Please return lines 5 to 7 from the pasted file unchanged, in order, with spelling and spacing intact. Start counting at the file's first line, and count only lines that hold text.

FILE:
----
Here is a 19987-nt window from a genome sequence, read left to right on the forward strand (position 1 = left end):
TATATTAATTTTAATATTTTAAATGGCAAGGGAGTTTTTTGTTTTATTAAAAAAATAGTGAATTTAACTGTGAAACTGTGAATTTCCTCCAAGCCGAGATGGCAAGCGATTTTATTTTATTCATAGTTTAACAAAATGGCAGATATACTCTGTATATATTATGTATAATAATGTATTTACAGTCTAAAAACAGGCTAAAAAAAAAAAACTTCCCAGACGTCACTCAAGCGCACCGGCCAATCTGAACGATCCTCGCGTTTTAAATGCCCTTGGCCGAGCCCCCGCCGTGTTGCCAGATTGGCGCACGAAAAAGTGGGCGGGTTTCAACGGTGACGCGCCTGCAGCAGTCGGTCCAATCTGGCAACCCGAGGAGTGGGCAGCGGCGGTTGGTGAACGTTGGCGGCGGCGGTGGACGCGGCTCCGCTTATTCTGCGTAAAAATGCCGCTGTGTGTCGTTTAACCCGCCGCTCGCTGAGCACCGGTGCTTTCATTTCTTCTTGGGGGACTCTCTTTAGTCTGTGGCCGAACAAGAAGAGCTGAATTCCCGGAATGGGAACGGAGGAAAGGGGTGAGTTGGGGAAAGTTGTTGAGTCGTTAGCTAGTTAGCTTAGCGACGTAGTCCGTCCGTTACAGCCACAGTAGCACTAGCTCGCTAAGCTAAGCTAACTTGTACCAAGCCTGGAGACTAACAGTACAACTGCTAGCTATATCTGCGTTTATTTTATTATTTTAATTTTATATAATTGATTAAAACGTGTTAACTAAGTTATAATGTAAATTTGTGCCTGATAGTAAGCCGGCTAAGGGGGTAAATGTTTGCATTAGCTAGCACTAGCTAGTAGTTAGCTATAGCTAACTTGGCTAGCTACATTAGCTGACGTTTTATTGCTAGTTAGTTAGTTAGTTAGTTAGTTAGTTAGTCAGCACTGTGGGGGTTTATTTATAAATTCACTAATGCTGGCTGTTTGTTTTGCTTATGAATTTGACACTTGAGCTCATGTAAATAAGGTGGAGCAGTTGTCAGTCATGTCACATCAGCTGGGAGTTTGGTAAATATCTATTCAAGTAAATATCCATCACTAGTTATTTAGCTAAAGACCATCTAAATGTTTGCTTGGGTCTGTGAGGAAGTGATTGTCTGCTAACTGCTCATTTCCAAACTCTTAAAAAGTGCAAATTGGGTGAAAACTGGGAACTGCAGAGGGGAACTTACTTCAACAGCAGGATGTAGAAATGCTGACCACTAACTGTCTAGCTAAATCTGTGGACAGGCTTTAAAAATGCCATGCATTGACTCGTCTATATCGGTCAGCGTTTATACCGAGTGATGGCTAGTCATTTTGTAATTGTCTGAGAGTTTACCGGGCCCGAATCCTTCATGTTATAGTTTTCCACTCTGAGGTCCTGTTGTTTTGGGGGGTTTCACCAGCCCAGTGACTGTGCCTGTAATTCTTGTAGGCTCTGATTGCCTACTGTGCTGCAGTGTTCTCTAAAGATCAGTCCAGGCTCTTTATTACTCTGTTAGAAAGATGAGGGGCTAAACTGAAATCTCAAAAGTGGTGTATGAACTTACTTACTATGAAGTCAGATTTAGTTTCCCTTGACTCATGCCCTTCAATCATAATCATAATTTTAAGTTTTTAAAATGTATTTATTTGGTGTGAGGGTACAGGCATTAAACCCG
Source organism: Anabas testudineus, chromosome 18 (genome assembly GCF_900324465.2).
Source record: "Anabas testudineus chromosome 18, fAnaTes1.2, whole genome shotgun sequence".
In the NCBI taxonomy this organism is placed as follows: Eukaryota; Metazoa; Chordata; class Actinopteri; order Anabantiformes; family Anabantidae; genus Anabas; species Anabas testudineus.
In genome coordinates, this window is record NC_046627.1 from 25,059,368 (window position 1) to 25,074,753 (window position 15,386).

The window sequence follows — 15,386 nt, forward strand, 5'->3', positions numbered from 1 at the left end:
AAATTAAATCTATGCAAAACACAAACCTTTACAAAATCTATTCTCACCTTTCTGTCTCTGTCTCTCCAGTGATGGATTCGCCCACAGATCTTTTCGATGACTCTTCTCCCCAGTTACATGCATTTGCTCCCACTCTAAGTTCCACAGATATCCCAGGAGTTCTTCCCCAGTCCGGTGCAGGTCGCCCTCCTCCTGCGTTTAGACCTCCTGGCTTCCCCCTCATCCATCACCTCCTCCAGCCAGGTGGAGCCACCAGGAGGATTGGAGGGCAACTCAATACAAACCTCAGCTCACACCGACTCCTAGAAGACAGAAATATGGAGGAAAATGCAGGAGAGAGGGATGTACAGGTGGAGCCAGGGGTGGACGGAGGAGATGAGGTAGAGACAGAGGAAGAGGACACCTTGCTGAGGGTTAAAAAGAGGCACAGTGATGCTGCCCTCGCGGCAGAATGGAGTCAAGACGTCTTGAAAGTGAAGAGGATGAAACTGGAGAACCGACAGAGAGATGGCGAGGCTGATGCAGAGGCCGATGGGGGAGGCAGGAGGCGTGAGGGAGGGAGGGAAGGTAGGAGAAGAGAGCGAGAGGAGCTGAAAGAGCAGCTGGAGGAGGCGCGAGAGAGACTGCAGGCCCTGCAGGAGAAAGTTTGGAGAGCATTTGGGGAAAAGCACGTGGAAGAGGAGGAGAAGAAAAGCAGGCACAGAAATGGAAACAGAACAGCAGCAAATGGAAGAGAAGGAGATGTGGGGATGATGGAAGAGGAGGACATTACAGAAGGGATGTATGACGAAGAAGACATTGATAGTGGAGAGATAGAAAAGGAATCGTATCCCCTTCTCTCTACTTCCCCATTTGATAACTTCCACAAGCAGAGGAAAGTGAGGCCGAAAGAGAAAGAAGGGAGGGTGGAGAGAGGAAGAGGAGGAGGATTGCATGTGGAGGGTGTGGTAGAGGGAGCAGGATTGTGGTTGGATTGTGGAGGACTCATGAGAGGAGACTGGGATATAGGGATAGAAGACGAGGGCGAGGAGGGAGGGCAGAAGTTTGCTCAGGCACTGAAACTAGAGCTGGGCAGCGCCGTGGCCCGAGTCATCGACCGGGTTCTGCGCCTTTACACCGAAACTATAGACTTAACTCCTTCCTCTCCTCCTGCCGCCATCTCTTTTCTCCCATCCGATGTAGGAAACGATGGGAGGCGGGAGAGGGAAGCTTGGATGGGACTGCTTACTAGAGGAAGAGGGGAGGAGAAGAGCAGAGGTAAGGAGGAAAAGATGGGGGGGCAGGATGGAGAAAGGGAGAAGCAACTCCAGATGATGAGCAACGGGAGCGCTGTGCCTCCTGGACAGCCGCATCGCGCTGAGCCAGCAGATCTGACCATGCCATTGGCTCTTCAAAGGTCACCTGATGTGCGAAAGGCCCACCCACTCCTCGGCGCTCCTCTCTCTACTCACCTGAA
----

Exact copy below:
In the NCBI taxonomy this organism is placed as follows: Eukaryota; Metazoa; Chordata; class Actinopteri; order Anabantiformes; family Anabantidae; genus Anabas; species Anabas testudineus.
In genome coordinates, this window is record NC_046627.1 from 25,059,368 (window position 1) to 25,074,753 (window position 15,386).

The window sequence follows — 15,386 nt, forward strand, 5'->3', positions numbered from 1 at the left end: